The Nuremberg Laws were introduced by the Nazi government in Germany on September 15, 1935 to ostracize and impoverish its Jewish population. The laws prohibited marriages between Jewish and non-Jewish Germans, limited employment and revoked citizenship.  Jewish workers and managers were fired and Jewish businesses sold to non-Jewish Germans at prices far below market value. Jewish doctors were forbidden to treat non-Jews and Jewish lawyers were barred from practicing law.

By the start of the Second World War in 1939, more than half of Germany’s 437,000 Jews had emigrated to the United States, Palestine, Great Britain, and other countries. In December 1941, Hitler decreed that the Jews of Europe should be annihilated; an estimated 6 million people died in the resulting Holocaust.

Among those caught up in these winds of war was the family of Helmut Sonnenfeldt, who emigrated to the U.S. and had a long, distinguished career in foreign policy. Read more

So Many Soldiers, So Little Protection — The Pillaging of Iraqi Culture, 2003

As the cradle of civilization, Iraq has thousands of years of history and artifacts that provide a glimpse into the origins of human civilization and customs. When the United States invaded Iraq in March 2003, thousands of artifacts, priceless pieces from centuries of different cultures and civilizations, were destroyed and stolen as U.S. forces made little effort to try to preserve Iraq’s cultural artifacts. While many artifacts were eventually recovered or returned, it is difficult to ascertain the true scope of the pillaging as the Ministry of Culture did not have a complete inventory.      Read more

“Drain Your Glass” — Alcoholism in the Foreign Service

Each and every job has a certain set of requirements and restrictions. Alcohol has played a large role in diplomacy, helping to lubricate relations at state receptions, meetings with heads of state, or just with other diplomats at the end of the day. Unfortunately, for some people, the constant exposure to alcohol and expectation to imbibe may lead to a drinking problem.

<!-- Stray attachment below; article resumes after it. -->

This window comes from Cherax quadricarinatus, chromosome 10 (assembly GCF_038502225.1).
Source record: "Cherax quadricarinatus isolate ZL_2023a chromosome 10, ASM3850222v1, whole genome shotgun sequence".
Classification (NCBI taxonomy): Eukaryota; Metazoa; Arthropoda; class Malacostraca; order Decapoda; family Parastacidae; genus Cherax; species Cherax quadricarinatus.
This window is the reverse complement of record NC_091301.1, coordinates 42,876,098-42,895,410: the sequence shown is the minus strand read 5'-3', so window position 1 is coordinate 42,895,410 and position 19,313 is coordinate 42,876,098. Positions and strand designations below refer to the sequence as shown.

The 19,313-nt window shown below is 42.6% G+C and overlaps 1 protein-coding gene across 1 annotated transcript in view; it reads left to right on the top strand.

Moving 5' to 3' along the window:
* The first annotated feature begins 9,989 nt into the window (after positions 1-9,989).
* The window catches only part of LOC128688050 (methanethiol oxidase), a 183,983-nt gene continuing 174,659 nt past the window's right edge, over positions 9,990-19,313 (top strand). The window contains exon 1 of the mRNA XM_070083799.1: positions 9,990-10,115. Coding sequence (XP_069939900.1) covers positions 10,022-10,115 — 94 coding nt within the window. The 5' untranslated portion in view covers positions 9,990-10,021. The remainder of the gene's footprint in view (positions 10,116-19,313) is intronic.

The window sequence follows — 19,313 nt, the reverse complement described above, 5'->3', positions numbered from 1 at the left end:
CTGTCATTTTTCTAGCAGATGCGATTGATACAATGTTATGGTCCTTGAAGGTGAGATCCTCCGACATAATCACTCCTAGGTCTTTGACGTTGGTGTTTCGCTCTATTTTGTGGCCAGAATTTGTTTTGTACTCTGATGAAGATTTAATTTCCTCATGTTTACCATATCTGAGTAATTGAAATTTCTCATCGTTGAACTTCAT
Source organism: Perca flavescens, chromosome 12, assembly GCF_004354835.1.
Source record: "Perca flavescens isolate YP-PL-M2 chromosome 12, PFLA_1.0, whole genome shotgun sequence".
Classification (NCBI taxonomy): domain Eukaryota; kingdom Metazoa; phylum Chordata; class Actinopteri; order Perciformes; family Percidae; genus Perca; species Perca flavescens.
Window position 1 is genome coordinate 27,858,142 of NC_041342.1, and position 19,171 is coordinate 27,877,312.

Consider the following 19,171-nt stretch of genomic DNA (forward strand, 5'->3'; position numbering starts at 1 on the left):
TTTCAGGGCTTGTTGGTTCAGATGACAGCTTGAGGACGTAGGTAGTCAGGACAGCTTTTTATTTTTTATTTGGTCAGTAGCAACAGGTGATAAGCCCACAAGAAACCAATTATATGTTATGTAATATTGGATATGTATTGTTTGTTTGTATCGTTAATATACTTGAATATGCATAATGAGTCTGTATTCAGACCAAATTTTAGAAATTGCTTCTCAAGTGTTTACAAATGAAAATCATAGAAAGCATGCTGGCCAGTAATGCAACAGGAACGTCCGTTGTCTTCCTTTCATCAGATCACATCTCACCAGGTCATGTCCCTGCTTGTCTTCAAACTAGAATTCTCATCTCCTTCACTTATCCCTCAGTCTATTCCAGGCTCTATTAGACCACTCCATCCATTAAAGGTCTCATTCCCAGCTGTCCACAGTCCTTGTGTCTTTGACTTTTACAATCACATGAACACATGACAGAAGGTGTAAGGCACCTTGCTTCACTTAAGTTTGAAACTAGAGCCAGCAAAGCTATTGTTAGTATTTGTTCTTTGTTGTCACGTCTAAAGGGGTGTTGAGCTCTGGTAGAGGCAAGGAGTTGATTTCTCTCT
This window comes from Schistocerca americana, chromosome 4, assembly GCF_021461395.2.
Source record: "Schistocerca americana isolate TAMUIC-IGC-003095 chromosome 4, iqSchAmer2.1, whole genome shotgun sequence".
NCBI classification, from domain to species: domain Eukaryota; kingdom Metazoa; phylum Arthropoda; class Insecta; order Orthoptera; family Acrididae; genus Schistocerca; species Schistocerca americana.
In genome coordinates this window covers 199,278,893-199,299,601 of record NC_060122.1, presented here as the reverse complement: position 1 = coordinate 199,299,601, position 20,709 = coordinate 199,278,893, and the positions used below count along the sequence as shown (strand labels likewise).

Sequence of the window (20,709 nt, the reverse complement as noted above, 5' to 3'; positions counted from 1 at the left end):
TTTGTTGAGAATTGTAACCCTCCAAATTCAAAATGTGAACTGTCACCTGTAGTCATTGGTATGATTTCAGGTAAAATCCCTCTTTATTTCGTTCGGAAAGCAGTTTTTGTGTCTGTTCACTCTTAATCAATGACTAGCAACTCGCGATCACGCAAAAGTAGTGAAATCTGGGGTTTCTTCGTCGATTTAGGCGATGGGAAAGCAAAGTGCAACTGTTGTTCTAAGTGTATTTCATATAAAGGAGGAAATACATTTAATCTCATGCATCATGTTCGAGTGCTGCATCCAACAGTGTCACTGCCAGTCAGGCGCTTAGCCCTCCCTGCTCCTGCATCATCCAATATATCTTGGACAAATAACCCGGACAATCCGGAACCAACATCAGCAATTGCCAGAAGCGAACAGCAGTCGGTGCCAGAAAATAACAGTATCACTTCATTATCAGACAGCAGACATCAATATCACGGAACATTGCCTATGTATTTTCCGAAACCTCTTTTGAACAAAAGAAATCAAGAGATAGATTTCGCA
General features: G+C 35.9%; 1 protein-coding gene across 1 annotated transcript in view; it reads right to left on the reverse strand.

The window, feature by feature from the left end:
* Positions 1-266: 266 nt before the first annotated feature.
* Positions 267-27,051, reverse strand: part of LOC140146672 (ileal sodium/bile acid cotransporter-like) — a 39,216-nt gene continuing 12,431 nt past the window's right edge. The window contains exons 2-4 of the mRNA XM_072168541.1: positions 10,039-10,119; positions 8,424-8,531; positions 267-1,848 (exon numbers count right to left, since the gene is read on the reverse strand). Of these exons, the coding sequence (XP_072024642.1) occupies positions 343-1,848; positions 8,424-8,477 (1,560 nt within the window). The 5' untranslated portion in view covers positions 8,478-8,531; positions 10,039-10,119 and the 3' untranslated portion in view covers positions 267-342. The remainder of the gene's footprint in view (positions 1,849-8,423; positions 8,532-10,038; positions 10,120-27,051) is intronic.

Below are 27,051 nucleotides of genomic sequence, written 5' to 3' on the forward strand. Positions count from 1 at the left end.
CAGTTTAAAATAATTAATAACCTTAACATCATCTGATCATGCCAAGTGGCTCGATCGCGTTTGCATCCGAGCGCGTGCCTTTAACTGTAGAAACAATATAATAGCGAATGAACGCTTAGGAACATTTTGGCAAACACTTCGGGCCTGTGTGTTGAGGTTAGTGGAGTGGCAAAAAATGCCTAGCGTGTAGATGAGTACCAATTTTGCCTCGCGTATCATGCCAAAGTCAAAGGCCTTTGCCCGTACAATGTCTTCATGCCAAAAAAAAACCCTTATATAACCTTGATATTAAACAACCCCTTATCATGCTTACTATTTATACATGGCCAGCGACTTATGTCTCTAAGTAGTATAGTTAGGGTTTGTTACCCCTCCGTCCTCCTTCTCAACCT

These excerpts deal with the issue of alcoholism in the workplace and how the Foreign Service dealt with it, beginning in the 1960s, when people did not know quite what to do, to later years when more and more people began to view alcoholism as a disease.    Read more

A Dissident for Dinner — George H.W. Bush’s Ill-Fated Banquet in China

An essential part of being an ambassador is knowing how to push the envelope when it comes to dealing with repressive regimes and opening up to human rights, while also ensuring that these efforts do not cross the line and detrimentally impact the relations between the two countries. Succeeding in such policies requires a delicate touch, especially so when it comes to a nation as tough on dissent and free speech as China.

Winston Lord had to walk this tightrope as Ambassador to China, when Embassy Beijing was preparing for President George H.W. Bush’s state visit. The Embassy had proposed inviting several people to the February 26, 1989 state dinner, including renowned scientist and dissident Fang Lizhi. Although the Chinese had given their approval for the guest list, they reneged just a few days before the start of the visit. Read more

The “Lavender Scare”: Homosexuals at the State Department

In the 1950s and 60s, security within the U.S. government, including the State Department, was on high alert for internal risks, particularly Communists and what were considered to be sexual deviants—homosexuals and promiscuous individuals. Investigating homosexuality became a core function of the Department’s Office of Security, which ferreted out more people for homosexuality than for being a Communist.

In 1950, a subcommittee chaired by Maryland Senator Millard Tydings convened to investigate Joseph McCarthy’s notorious list of “205 known communists.” Tydings worked to discredit McCarthy’s claim, but, in the process, the subcommittee concluded that the State Department was overrun with “sexual perverts,” part of the so-called “Lavender Scare.”  Read more